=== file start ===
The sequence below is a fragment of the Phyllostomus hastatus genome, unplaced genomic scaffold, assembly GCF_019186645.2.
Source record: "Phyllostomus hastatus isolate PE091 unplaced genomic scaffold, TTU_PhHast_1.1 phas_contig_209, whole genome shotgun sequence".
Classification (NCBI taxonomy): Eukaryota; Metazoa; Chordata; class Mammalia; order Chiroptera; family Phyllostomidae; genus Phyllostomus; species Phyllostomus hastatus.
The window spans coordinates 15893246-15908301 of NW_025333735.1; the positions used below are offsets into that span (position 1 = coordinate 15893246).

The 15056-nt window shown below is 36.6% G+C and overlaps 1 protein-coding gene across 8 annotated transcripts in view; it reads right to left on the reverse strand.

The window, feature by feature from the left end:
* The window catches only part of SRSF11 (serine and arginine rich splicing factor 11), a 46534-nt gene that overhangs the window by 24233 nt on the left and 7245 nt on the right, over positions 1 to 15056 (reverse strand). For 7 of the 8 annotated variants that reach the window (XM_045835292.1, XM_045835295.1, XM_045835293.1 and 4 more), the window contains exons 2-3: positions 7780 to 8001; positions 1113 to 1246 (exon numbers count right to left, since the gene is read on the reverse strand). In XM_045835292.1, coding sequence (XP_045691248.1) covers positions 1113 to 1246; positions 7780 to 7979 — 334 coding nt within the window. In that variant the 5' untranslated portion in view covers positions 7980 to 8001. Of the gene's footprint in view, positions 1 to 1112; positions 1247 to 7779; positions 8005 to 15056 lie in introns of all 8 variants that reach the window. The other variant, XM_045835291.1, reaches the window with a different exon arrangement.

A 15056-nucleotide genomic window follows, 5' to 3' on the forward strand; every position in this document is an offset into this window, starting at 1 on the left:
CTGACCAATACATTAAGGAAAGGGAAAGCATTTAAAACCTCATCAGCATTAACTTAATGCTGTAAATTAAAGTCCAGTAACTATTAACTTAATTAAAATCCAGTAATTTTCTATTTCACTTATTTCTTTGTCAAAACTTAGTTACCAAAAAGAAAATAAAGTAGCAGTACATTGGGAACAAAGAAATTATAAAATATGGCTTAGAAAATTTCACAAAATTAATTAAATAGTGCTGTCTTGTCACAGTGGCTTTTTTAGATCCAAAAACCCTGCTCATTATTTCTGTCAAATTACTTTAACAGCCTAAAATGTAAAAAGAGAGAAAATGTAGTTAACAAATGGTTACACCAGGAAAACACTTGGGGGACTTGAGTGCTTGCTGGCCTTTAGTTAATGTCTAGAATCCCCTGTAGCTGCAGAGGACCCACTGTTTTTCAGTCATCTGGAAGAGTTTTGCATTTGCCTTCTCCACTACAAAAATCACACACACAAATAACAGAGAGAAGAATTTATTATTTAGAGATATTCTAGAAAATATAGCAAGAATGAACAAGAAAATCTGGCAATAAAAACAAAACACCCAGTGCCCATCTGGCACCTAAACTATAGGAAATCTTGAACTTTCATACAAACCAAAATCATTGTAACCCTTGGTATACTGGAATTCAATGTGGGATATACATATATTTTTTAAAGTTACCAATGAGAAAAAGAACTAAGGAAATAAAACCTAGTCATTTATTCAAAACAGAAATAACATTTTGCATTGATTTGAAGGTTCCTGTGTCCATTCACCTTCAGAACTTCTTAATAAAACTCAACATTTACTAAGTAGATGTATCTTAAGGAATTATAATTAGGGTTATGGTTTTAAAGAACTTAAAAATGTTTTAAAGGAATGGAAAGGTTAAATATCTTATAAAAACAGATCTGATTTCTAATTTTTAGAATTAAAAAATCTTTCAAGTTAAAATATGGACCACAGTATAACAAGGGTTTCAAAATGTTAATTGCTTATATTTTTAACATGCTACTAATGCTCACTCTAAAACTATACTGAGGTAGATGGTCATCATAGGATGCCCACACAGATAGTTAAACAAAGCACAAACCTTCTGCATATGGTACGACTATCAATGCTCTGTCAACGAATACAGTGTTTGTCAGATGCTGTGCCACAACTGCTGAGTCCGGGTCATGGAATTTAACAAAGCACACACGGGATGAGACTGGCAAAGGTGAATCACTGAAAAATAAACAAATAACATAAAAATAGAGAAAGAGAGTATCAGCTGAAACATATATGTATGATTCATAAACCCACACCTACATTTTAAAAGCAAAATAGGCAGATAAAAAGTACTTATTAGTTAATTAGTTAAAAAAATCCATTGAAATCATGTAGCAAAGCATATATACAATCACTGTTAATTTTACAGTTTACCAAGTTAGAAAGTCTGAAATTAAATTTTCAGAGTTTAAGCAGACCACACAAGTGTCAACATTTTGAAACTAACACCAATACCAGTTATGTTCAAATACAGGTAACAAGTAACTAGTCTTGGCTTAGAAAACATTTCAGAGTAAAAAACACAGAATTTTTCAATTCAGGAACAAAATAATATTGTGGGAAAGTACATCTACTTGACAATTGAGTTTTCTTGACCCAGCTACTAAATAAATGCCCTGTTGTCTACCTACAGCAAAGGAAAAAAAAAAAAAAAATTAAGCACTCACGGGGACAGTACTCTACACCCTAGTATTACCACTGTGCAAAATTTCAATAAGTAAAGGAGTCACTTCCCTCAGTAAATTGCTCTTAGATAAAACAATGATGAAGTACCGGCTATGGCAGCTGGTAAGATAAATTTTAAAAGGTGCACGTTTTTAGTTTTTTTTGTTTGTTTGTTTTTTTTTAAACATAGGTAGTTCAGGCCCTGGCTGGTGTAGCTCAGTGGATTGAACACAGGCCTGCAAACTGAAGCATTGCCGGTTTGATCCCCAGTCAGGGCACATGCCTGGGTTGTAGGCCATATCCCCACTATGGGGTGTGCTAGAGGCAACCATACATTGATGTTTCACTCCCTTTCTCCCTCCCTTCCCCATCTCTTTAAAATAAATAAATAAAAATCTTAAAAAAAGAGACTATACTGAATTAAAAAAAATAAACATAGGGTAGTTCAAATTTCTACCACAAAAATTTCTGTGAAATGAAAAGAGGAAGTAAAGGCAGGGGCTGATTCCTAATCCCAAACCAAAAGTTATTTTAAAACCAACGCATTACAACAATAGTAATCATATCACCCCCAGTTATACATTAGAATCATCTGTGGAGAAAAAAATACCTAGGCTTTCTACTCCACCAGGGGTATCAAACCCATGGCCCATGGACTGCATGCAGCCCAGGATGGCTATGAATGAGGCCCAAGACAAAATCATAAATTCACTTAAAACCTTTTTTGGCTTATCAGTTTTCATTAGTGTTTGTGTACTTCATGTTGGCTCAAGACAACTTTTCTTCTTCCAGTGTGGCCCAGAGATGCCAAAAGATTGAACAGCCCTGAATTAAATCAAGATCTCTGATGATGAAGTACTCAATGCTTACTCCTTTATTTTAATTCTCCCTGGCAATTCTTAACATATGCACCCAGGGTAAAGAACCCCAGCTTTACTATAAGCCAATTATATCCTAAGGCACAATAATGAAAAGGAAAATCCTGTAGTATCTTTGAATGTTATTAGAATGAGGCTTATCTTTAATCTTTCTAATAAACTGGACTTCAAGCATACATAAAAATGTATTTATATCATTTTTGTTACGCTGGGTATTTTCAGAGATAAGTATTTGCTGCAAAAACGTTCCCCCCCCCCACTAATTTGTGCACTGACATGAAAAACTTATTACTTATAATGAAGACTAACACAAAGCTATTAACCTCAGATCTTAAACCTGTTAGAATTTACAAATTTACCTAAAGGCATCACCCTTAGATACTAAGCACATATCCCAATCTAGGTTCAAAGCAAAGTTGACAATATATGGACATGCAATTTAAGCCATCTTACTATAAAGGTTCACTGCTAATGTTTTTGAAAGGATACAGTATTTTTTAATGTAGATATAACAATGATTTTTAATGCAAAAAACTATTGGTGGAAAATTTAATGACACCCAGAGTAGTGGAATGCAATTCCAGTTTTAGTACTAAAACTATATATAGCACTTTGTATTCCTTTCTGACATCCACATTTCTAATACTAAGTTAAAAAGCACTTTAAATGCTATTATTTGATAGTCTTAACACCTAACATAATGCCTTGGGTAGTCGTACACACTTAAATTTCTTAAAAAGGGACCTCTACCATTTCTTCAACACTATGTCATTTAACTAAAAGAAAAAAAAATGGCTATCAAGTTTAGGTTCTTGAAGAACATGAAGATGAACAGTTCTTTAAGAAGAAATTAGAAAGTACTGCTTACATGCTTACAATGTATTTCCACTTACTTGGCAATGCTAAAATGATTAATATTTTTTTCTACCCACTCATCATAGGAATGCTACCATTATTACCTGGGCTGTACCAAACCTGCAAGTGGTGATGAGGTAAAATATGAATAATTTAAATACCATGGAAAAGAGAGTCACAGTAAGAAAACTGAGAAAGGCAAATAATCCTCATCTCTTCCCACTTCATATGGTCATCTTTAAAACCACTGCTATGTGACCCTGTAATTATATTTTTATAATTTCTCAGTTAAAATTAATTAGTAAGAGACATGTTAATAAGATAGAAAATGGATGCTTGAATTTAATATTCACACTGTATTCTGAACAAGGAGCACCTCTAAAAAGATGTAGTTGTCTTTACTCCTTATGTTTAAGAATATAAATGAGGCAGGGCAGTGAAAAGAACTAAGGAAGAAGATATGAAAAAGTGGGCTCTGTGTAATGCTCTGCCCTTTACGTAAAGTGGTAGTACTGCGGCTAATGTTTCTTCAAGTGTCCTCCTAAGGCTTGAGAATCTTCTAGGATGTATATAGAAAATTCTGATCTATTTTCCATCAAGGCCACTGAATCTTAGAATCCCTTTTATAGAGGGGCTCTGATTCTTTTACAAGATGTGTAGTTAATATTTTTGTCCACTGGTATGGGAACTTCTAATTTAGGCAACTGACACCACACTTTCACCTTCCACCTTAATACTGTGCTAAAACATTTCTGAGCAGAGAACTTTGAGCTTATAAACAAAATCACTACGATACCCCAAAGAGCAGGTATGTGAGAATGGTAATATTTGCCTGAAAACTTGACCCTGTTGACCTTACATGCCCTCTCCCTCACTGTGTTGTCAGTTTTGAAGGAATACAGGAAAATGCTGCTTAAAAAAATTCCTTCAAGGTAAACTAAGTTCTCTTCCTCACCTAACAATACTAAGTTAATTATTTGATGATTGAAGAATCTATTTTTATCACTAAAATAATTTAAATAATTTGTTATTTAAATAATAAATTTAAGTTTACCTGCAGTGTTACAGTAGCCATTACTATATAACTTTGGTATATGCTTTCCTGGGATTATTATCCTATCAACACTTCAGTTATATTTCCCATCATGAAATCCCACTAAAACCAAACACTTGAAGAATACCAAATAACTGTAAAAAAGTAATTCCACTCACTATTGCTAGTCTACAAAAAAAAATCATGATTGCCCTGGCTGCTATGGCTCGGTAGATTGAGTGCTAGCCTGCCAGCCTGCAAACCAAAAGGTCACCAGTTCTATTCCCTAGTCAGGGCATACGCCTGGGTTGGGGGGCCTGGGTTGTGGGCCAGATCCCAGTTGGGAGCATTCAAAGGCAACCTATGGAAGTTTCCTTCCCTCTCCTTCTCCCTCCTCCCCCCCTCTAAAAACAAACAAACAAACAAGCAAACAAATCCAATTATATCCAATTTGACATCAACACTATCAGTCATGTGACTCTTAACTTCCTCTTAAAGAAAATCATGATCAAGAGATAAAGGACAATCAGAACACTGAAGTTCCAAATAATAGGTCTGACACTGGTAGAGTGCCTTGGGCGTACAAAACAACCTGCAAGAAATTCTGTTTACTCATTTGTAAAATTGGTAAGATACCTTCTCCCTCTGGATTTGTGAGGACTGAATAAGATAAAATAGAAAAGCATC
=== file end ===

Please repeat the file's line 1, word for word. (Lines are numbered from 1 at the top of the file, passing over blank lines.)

The sequence below is a fragment of the Phyllostomus hastatus genome, unplaced genomic scaffold, assembly GCF_019186645.2.